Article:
Review (Guest): Lords of Secrecy – The National Security Elite and America’s Stealth Warfare

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Scott Horton

5 out of 5 Stars.

Excessive control that is out of control . . .

By Still Singin’ on February 16, 2015

LORDS OF SECRECY is one of the finest books I’ve read on national security “creep.” Scott Horton manages to retain at least some distance from obvious bias, but some of the information he lays out would cause any legitimate American citizen clenched teeth and a few well-placed emphatic comments.

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Mar 5

Review (Guest): Thieves of State – Why Corruption Threatens Global Security

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Sarah Chayes

5 of 5 Stars. An Important Book By Deborah O’Keeffe on January 26, 2015

I believe Thieves of State is a must-read for anyone concerned about promoting peace and civility in communities, nations, and the world. Sarah Chayes compellingly discusses how the corrupt practices of governments and authorities spawn violent reactionary movements that undermine the security and stability of societies. Chayes’s voice is strong and confident, her prose is taut, fact-rich, and colorful, sometimes passionate but never indulgent. The book is intelligent and well-researched and refreshingly accessible, with a strong narrative current to draw the reader along. More than that, this is an important book, one with the potential to alter the discussion and–one may hope–the U. S. government’s approach to diplomacy and national security issues.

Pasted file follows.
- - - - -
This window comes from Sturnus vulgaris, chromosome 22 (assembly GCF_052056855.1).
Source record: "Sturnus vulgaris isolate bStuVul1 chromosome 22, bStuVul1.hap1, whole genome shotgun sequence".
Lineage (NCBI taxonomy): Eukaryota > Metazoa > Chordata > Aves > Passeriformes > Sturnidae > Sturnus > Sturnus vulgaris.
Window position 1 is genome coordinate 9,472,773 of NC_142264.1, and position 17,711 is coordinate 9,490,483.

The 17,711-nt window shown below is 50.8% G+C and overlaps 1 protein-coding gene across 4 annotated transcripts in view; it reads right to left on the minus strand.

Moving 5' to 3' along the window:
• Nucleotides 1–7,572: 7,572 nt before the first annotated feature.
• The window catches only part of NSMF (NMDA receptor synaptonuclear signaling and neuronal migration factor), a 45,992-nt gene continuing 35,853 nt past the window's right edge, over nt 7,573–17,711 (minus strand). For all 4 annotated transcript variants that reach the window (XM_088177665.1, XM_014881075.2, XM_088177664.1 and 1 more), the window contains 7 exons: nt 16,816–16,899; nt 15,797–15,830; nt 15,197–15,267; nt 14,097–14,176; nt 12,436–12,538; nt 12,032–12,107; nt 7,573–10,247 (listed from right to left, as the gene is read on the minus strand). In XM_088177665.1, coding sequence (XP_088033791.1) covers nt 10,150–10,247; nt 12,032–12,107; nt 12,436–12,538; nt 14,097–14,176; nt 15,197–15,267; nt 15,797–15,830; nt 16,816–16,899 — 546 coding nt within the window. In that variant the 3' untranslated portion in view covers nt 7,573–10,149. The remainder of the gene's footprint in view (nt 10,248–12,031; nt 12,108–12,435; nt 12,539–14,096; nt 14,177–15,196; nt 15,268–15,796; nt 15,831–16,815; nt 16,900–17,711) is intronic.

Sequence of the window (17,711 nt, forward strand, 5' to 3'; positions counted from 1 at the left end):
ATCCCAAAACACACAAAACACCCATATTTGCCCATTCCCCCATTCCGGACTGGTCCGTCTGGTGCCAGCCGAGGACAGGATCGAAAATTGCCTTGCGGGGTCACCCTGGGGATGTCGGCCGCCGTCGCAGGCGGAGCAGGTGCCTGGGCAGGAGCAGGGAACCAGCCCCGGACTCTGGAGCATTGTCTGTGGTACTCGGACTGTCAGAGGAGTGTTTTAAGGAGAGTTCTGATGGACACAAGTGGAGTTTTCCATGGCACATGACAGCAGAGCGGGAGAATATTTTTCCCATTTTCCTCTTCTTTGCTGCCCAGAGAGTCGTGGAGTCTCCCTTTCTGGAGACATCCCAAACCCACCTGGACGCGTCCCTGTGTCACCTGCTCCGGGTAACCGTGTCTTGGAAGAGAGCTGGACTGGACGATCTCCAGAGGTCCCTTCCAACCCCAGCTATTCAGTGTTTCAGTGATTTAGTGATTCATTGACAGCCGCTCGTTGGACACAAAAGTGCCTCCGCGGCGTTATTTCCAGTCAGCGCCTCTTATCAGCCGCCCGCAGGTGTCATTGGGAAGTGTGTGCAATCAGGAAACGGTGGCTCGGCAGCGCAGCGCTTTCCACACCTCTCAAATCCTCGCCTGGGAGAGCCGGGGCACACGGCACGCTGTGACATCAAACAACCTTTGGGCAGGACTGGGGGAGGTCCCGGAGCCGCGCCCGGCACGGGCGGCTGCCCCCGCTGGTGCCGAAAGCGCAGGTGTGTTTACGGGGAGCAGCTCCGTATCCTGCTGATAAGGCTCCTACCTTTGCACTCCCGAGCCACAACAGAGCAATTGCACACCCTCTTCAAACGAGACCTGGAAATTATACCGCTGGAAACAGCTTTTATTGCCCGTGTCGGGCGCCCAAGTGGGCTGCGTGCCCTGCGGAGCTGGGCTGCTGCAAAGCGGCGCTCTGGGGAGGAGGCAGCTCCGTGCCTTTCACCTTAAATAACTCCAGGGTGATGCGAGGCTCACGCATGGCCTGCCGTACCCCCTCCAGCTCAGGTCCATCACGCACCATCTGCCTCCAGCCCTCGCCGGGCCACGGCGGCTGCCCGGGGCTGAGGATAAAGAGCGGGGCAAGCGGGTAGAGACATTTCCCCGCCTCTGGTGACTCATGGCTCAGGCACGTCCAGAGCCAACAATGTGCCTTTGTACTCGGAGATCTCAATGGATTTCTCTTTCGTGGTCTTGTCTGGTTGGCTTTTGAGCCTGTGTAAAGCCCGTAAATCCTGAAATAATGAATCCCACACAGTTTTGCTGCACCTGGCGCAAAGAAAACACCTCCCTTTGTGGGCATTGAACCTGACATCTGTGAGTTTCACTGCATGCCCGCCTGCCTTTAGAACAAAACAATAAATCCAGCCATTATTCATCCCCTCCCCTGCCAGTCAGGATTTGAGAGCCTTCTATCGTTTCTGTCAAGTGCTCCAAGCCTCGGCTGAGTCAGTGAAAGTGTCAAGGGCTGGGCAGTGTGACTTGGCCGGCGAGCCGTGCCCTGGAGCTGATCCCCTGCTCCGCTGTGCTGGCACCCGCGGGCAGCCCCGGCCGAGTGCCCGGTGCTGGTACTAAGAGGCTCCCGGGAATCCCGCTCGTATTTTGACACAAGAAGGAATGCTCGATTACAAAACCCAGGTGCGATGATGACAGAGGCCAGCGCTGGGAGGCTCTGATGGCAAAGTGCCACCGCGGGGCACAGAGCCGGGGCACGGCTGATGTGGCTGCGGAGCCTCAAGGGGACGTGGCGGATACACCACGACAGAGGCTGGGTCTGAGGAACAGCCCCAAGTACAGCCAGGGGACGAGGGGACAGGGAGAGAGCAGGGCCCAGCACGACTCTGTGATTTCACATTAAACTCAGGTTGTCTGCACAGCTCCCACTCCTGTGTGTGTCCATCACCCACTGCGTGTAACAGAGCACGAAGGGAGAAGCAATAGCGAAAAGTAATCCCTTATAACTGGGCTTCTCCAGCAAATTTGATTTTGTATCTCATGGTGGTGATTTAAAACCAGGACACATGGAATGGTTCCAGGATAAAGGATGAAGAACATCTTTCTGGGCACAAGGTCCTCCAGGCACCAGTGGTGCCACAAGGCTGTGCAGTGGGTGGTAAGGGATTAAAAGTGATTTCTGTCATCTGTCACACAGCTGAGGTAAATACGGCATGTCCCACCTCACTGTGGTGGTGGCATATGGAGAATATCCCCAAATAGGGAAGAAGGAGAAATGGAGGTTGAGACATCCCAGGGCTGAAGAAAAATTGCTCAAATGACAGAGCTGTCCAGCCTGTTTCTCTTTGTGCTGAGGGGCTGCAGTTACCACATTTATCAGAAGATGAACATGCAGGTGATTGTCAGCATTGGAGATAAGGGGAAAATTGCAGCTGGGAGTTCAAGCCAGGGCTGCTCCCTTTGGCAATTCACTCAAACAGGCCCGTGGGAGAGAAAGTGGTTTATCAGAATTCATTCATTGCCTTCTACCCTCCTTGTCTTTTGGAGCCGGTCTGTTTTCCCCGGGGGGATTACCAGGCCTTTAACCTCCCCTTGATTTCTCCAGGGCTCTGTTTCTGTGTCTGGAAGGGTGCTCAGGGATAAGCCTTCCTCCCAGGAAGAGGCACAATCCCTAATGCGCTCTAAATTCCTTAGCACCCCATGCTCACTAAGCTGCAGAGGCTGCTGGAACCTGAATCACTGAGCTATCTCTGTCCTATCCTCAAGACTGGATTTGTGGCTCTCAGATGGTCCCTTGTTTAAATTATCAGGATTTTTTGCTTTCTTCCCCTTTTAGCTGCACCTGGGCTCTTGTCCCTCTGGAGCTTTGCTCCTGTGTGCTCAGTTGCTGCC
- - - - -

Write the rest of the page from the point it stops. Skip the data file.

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Mar 2

Review: The Internet in the Middle East

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Deborah Wheeler

5.0 out of 5 stars Surprising and therefore valuable, February 11, 2015

This is a solid piece of work that might normally have been a 4 but it surprised me just enough to warrant taking it to a 4. I love unconventional wisdom and seeing solid proof that conventional wisdom — in this case, “The Internet changes everything for the better” questioned.

I read this book on the same flight as I read Richard Wolff’s Occupy the Economy: Challenging Capitalism (City Lights Open Media) and this is the second reason I will place the book at five: while the Internet does NOT change everything for the better, especially in the case of women and youth in Kuwait, it IS “occupied,” is does blur the line between the user and the producer, and it does offer a model for new forms of social and economic organization. In a strange way I could not have anticipated, these two books complement each other.

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Feb 28

Review (Guest): OPEN POWER – Electoral Reform Act of 2015 – Open Source Activist Tool Kit

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5.0 out of 5 stars A Revolutionary Book — Non-Violent but REVOLUTIONARY, February 26, 2015

By Michael KearnsSee all my reviews

Verified Purchase

This book, which I bought the minute I noticed it online, is both a quick read — two thirds of it is a series of reference documents combined with a most extraordinary collection of Amazon book review snapshots with live links to full Amazon reviews on the topic of Democracy Lost — and a lifetime of learning if you take the time to follow each of the over 200 live links. That’s why it’s perfect as a Kindle eBook!

The author ran for President very briefly as a candidate for the Reform Party nomination in 2012. His subsequent article, “How I Tested the Boundaries of the Two-Party Tyranny” in Reality Sandwich, is incendiary and inspiring. As he says there, he had to run for President to discover that there are six other accredited political parties that are blocked from ballot access by the two-party tyranny, as are Independents.

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Feb 26